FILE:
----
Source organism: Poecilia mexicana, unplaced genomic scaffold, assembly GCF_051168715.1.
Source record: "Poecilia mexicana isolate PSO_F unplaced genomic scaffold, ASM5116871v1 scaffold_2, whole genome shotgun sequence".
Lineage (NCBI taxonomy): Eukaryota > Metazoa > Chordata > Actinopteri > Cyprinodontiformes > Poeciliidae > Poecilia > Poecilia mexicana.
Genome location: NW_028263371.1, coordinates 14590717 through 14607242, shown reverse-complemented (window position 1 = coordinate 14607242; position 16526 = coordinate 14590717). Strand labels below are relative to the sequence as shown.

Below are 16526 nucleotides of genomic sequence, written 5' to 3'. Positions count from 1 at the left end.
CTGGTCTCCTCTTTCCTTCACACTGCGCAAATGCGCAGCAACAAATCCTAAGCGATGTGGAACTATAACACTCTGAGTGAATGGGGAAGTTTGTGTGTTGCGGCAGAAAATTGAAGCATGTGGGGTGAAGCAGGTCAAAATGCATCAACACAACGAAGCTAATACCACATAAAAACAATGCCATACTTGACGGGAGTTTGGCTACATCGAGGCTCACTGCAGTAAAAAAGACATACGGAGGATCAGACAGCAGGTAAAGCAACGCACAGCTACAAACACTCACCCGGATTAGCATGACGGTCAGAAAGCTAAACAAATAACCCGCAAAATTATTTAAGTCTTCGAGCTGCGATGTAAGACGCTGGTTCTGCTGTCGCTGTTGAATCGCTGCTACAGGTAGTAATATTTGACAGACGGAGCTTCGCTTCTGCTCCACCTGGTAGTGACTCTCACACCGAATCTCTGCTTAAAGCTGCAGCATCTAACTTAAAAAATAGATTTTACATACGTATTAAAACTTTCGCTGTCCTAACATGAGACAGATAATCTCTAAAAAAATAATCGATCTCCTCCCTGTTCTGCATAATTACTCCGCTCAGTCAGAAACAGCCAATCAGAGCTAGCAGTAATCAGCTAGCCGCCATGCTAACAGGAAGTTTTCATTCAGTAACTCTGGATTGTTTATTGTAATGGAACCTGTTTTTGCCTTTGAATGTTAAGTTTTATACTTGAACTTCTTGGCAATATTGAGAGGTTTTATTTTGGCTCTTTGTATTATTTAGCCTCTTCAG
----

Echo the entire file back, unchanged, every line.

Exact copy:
Source organism: Poecilia mexicana, unplaced genomic scaffold, assembly GCF_051168715.1.
Source record: "Poecilia mexicana isolate PSO_F unplaced genomic scaffold, ASM5116871v1 scaffold_2, whole genome shotgun sequence".
Lineage (NCBI taxonomy): Eukaryota > Metazoa > Chordata > Actinopteri > Cyprinodontiformes > Poeciliidae > Poecilia > Poecilia mexicana.
Genome location: NW_028263371.1, coordinates 14590717 through 14607242, shown reverse-complemented (window position 1 = coordinate 14607242; position 16526 = coordinate 14590717). Strand labels below are relative to the sequence as shown.

Below are 16526 nucleotides of genomic sequence, written 5' to 3'. Positions count from 1 at the left end.
CTGGTCTCCTCTTTCCTTCACACTGCGCAAATGCGCAGCAACAAATCCTAAGCGATGTGGAACTATAACACTCTGAGTGAATGGGGAAGTTTGTGTGTTGCGGCAGAAAATTGAAGCATGTGGGGTGAAGCAGGTCAAAATGCATCAACACAACGAAGCTAATACCACATAAAAACAATGCCATACTTGACGGGAGTTTGGCTACATCGAGGCTCACTGCAGTAAAAAAGACATACGGAGGATCAGACAGCAGGTAAAGCAACGCACAGCTACAAACACTCACCCGGATTAGCATGACGGTCAGAAAGCTAAACAAATAACCCGCAAAATTATTTAAGTCTTCGAGCTGCGATGTAAGACGCTGGTTCTGCTGTCGCTGTTGAATCGCTGCTACAGGTAGTAATATTTGACAGACGGAGCTTCGCTTCTGCTCCACCTGGTAGTGACTCTCACACCGAATCTCTGCTTAAAGCTGCAGCATCTAACTTAAAAAATAGATTTTACATACGTATTAAAACTTTCGCTGTCCTAACATGAGACAGATAATCTCTAAAAAAATAATCGATCTCCTCCCTGTTCTGCATAATTACTCCGCTCAGTCAGAAACAGCCAATCAGAGCTAGCAGTAATCAGCTAGCCGCCATGCTAACAGGAAGTTTTCATTCAGTAACTCTGGATTGTTTATTGTAATGGAACCTGTTTTTGCCTTTGAATGTTAAGTTTTATACTTGAACTTCTTGGCAATATTGAGAGGTTTTATTTTGGCTCTTTGTATTATTTAGCCTCTTCAG